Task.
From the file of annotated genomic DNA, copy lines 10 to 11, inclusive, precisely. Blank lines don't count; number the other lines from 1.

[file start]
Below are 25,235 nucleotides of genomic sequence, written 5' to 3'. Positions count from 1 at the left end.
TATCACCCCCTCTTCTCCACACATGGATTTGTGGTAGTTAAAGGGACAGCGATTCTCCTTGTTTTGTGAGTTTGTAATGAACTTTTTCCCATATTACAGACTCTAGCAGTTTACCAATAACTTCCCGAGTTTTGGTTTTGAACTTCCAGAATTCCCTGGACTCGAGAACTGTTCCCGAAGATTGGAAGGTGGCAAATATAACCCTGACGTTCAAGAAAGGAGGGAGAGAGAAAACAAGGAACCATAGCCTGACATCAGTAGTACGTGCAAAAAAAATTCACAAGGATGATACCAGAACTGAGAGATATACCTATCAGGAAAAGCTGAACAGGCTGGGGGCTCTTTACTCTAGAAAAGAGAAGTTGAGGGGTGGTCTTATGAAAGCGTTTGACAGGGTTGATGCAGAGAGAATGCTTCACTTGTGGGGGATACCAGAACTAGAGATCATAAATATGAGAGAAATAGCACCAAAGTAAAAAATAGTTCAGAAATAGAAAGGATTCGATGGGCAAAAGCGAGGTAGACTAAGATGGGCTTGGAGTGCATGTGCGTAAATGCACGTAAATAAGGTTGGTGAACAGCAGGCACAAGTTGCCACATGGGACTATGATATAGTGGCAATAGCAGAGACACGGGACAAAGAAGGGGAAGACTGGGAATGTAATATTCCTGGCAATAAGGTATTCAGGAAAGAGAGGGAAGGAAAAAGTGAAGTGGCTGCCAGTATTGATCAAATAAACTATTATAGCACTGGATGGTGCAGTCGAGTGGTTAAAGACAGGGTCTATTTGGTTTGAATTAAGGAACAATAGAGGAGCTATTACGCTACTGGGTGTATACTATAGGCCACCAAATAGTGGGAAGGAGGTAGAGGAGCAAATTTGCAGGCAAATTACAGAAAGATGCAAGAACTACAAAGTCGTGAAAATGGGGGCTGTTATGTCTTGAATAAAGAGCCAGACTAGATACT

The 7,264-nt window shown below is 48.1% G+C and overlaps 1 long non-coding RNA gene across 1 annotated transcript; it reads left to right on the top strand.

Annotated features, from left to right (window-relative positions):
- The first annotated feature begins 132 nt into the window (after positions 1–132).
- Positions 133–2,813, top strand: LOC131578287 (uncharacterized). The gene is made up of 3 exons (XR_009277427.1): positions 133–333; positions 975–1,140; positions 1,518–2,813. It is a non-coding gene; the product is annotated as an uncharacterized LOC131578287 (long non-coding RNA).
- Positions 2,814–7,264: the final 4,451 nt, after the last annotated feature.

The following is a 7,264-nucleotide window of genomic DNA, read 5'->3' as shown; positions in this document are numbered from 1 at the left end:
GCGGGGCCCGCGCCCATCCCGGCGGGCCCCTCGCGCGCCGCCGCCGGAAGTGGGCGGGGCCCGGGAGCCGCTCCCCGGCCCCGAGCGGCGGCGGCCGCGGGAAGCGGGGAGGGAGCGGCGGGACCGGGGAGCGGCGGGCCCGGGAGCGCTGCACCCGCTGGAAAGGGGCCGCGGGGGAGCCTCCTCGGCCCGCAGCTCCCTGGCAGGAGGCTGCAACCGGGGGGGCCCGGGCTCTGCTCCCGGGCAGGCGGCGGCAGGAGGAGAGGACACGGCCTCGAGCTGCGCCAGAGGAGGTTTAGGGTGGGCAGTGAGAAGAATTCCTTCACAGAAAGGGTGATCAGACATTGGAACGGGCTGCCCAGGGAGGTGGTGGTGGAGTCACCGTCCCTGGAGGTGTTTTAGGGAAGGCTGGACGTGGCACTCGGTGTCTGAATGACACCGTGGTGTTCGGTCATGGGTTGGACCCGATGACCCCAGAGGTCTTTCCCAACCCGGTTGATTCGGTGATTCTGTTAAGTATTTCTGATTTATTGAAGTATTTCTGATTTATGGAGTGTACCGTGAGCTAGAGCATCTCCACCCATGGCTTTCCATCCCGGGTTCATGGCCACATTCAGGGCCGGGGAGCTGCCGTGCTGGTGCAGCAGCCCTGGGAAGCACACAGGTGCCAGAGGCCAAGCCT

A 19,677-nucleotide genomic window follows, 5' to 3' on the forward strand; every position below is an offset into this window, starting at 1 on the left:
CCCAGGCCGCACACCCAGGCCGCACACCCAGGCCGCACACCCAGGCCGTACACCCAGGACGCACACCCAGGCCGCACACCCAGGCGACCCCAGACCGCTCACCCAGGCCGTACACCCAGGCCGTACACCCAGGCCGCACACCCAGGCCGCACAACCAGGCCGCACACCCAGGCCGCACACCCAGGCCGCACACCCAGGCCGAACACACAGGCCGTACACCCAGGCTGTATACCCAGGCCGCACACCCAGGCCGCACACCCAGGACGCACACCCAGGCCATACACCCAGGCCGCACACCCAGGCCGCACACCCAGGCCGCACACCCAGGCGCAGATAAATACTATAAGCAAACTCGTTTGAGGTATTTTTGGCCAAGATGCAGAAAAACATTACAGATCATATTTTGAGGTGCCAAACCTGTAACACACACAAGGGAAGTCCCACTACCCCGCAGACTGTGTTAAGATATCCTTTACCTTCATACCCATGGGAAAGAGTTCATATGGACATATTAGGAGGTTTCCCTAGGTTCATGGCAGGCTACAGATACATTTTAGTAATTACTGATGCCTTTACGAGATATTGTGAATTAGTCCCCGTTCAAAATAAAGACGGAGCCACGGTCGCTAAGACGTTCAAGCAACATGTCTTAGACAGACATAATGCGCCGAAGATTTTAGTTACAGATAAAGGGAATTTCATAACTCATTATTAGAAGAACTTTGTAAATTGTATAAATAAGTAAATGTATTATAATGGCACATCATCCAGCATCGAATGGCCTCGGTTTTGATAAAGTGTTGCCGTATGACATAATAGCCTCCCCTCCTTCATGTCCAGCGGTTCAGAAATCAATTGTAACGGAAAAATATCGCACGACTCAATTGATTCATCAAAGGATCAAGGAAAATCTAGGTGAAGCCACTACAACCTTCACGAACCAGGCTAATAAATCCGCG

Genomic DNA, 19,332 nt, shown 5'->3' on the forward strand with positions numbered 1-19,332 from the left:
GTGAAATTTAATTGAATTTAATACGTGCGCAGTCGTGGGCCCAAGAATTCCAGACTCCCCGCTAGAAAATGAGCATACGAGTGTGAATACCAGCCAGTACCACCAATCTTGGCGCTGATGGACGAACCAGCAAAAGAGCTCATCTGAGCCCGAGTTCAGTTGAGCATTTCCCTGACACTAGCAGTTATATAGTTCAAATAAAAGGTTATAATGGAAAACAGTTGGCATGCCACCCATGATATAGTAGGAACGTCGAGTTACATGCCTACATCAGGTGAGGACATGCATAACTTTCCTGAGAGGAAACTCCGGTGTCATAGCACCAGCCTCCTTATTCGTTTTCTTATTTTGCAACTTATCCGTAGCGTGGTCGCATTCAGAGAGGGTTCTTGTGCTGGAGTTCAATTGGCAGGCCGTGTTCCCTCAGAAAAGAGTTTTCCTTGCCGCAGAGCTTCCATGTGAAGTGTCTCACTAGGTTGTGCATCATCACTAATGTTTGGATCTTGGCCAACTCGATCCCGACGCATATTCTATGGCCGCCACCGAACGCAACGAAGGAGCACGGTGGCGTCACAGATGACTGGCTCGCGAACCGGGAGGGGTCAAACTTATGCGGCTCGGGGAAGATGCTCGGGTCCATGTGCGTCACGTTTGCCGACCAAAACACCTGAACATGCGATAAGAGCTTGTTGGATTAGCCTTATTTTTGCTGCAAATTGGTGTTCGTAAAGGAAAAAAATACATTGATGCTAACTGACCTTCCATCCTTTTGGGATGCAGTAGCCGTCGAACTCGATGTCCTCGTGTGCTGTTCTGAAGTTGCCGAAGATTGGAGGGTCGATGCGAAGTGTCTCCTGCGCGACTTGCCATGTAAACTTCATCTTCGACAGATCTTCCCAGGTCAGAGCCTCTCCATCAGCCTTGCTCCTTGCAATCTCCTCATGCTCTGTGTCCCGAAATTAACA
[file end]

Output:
A 19,677-nucleotide genomic window follows, 5' to 3' on the forward strand; every position below is an offset into this window, starting at 1 on the left:
CCCAGGCCGCACACCCAGGCCGCACACCCAGGCCGCACACCCAGGCCGTACACCCAGGACGCACACCCAGGCCGCACACCCAGGCGACCCCAGACCGCTCACCCAGGCCGTACACCCAGGCCGTACACCCAGGCCGCACACCCAGGCCGCACAACCAGGCCGCACACCCAGGCCGCACACCCAGGCCGCACACCCAGGCCGAACACACAGGCCGTACACCCAGGCTGTATACCCAGGCCGCACACCCAGGCCGCACACCCAGGACGCACACCCAGGCCATACACCCAGGCCGCACACCCAGGCCGCACACCCAGGCCGCACACCCAGGCGCAGATAAATACTATAAGCAAACTCGTTTGAGGTATTTTTGGCCAAGATGCAGAAAAACATTACAGATCATATTTTGAGGTGCCAAACCTGTAACACACACAAGGGAAGTCCCACTACCCCGCAGACTGTGTTAAGATATCCTTTACCTTCATACCCATGGGAAAGAGTTCATATGGACATATTAGGAGGTTTCCCTAGGTTCATGGCAGGCTACAGATACATTTTAGTAATTACTGATGCCTTTACGAGATATTGTGAATTAGTCCCCGTTCAAAATAAAGACGGAGCCACGGTCGCTAAGACGTTCAAGCAACATGTCTTAGACAGACATAATGCGCCGAAGATTTTAGTTACAGATAAAGGGAATTTCATAACTCATTATTAGAAGAACTTTGTAAATTGTATAAATAAGTAAATGTATTATAATGGCACATCATCCAGCATCGAATGGCCTCGGTTTTGATAAAGTGTTGCCGTATGACATAATAGCCTCCCCTCCTTCATGTCCAGCGGTTCAGAAATCAATTGTAACGGAAAAATATCGCACGACTCAATTGATTCATCAAAGGATCAAGGAAAATCTAGGTGAAGCCACTACAACCTTCACGAACCAGGCTAATAAATCCGCG